==Garter Star badge==
The regimental badge of the 29th and later of the Worcestershire Regiment show the influence of the Coldstream Guards on the regiment. The Coldstream Guards and the 29th are the only two regiments to have the elongated star and garter of the Order of the Garter as their regimental badge with its motto “Honi Soit Qui Mal Y Pense” translated “Shame be to him who evil thinks” earning a third nickname The Guards of the Line.
==Link to Worcestershire==
On 31 August 1782 a royal warrant was issued conferring county titles on all regiments of foot that did not already have a special title. The regiment was retitled as the 29th (Worcestershire) Regiment of Foot. The change was an attempt to improve recruitment, but no depot was established in the county, and Worcestershire recruits were liable to serve in any regiment. It was not until 1873 that a practical system of recruiting areas based on counties was instituted. The 29th Sub-District, consisting of the counties of Herefordshire and Worcestershire was created, with headquarters at Norton, three miles from the city of Worcester. The Worcester barracks became the depot for the 29th Foot along with the 36th (Herefordshire) Regiment of Foot and the militia of the two counties.
==Napoleonic Wars and the War of 1812==
During the Napoleonic Wars the 29th Regiment of Foot was with the Duke of York in Holland in 1799 and later with the Duke of Wellington’s Army in Spain and Portugal from 1808 to 1811.
===Glorious First of June===
On 1 June 1794, the 29th served as marines aboard the Royal Navy ships HMS Brunswick and HMS Ramillies during the naval battle known as the Glorious First of June under Admiral Richard Howe against a French Fleet in the North Atlantic Ocean. During the fight The HMS Brunswick sunk the French Ship of the Line Le Vengeur du Peuple and disabled the Achille. The regiment was awarded a Naval Crown dated 1 June 1794 for its participation in the engagement.
At the Battle of Roliça on 17 August 1808 the 29th along with the 9th Regiment of Foot assaulted a French position on the heights for over 2 hours until the French lines broke when the flanking British units attacked. Colonel Lake was killed with another officer, two other officers were wounded and 177 men were killed or wounded along with 25 captured.
Four days after Roliça on 21 August 1808 the Battle of Vimeiro was fought. Here the 29th held off a French attack giving time for the 71st Regiment of Foot and the 81st Regiment of Foot time to regroup and rejoin the battle.
on 10–11 May 1809 the Battle of Grijo was fought.
Fought 27 and 28 July 1809 the Battle of Talavera saw the 29th and the 48th Regiment of Foot with a composite battalion attack three French regiments (24th Line, 96th Line and the 9th Light) on the hill called Cerro de Medellin. After the composite battalion broke, the 29th — with a single volley and a bayonet charge — drove the French from the hill on the evening of 27 July, the French 9th Light Regiment receiving the brunt of the assault.
On the morning of 28 July, massed French artillery fire hit the hill followed by an assault by the French 24th Line and 96th Line Regiments. The French regiments (6 battalions total) advanced in column and the British defended the hill in a line formation. The firepower of the line where all members could shoot soon overwhelmed the French attack. The 29th captured two French colours in the bayonet charge then drove the French regiments off the field.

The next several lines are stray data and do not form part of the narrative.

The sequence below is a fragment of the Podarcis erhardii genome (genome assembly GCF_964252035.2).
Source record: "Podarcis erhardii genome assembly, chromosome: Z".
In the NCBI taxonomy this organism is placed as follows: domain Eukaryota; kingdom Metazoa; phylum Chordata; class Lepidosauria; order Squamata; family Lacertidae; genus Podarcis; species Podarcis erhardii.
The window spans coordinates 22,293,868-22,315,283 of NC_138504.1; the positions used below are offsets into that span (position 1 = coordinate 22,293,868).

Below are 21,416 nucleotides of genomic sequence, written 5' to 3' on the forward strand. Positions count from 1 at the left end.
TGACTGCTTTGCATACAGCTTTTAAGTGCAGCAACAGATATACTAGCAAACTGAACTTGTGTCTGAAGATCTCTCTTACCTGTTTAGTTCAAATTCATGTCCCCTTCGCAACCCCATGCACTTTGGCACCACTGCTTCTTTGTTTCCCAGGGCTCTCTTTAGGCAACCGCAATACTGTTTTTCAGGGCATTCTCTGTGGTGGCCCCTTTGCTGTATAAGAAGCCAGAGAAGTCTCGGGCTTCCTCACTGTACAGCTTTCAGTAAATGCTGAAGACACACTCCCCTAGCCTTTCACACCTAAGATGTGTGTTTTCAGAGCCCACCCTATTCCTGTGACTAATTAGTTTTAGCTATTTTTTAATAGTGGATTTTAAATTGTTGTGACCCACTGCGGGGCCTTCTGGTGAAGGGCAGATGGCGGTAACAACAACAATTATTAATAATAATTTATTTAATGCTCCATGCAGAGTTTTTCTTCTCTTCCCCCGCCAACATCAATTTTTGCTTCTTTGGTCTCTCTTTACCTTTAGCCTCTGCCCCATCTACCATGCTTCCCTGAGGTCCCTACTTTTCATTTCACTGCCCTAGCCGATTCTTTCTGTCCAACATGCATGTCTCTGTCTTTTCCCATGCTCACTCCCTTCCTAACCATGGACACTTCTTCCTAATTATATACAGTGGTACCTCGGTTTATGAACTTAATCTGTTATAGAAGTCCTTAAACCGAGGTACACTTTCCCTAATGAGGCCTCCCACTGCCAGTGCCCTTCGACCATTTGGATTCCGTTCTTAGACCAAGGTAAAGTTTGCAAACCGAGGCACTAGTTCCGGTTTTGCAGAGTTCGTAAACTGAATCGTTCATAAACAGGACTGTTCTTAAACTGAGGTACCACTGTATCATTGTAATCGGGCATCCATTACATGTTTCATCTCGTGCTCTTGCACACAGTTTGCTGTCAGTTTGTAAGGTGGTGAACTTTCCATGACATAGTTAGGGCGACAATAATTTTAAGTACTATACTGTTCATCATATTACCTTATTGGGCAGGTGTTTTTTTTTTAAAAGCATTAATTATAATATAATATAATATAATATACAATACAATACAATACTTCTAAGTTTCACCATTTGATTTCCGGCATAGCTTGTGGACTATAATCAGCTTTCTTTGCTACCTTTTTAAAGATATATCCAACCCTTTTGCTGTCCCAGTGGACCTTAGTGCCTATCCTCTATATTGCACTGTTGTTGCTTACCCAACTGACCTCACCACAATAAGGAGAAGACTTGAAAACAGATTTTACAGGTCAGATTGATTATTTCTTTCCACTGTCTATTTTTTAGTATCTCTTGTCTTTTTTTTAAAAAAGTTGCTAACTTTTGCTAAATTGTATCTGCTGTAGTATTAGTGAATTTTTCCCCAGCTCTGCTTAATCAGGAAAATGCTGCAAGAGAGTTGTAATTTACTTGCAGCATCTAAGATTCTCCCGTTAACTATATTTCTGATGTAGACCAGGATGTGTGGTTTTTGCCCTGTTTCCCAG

16 May 1811, the Battle of Albuera is perhaps the most celebrated battle honor of the 29th Regiment. Ensigns Edward Furnace and Richard Vance gave their lives to save the 29th Regiment’s colours during this battle. After suffering heavy casualties at the Battle of Albuera the 29th was sent back to England to recruit more men. Of a total strength of 31 officers and 476 other ranks the 29th lost 17 officers and 363 other ranks killed, wounded or missing at Albuera.
The 29th Regiment of Foot was commanded by Lieutenant Colonel Daniel White at the Battle of Albuera. It formed part of Major General Hoghton’s Brigade. Lt. Col. White died in Elvas, Portugal on 3 June 1811 of wounds received in the battle. His stone was installed in the British Cemetery, Elvas in 2003 upon the discovery of his obituary in the Gentleman’s Magazine.
===War of 1812===
In 1814 the 29th was dispatched back to Nova Scotia, Canada during the War of 1812. The regiment did not see any major action while stationed in North America. They were quickly recalled back to Europe in 1815 to face Napoleon during the Hundred Days campaign but arrived shortly after the Battle of Waterloo.
In 1842 the 29th was sent to garrison the island of Mauritius in the Indian Ocean. From 1845 to 1846, the 29th Regiment of Foot fought in the First Anglo-Sikh War in the Punjab area of India at the final battle of the war at Sobraon the 29th and two battalions of Indian Sepoys twice unsuccessfully assaulted the sikh earthworks before finally breaking through on the third assault, 10 days later the British Army occupied Lahore ending the war. The friendship between the Regiment and the 10th Regiment of Foot is an old one. The Regiments refer to each other as “Our Cousins”. It is supposed to have arisen in the Napoleonic Wars, if not earlier, when the 29th and 10th Regiments many times fought side by side. The friendship was cemented in the Sikh Wars, when the two Regiments met in the captured trenches at the bloody Battle of Sobraon on 10 February 1846 where the 29th again suffered heavy casualties 186 men were killed or wounded out of a total of 552. From 1848 to 1849, the 29th served in the Second Anglo-Sikh War. The 29th was still in India and Burma until 1859 during which time the Indian Mutiny took place. A large detachment from the regiment helped to keep open the Grand Trunk Road during the mutiny.
The 1873 linking of the 29th Foot with the 36th was followed by their amalgamation into a single regiment under the Childers Reforms. On 1 July 1881 the 29th Foot became the 1st Battalion, The Worcestershire Regiment, while the 36th became the 2nd battalion.
On 17 December 1948 the Worcestershire Regiment was reduced to a single regular battalion, when the former 29th and 36th were merged. In 1970 the regular battalions of The Worcesters and the Sherwood Foresters (Nottinghamshire and Derbyshire Regiment) were merged to become the 1st Battalion, Worcestershire and Sherwood Foresters Regiment.
In 2007 the Worcestershire and Sherwood Foresters was itself merged with the Cheshire and Staffordshire Regiments to form a new “large regiment”. The 1st Battalion W&SFR became the 2nd Battalion, The Mercian Regiment.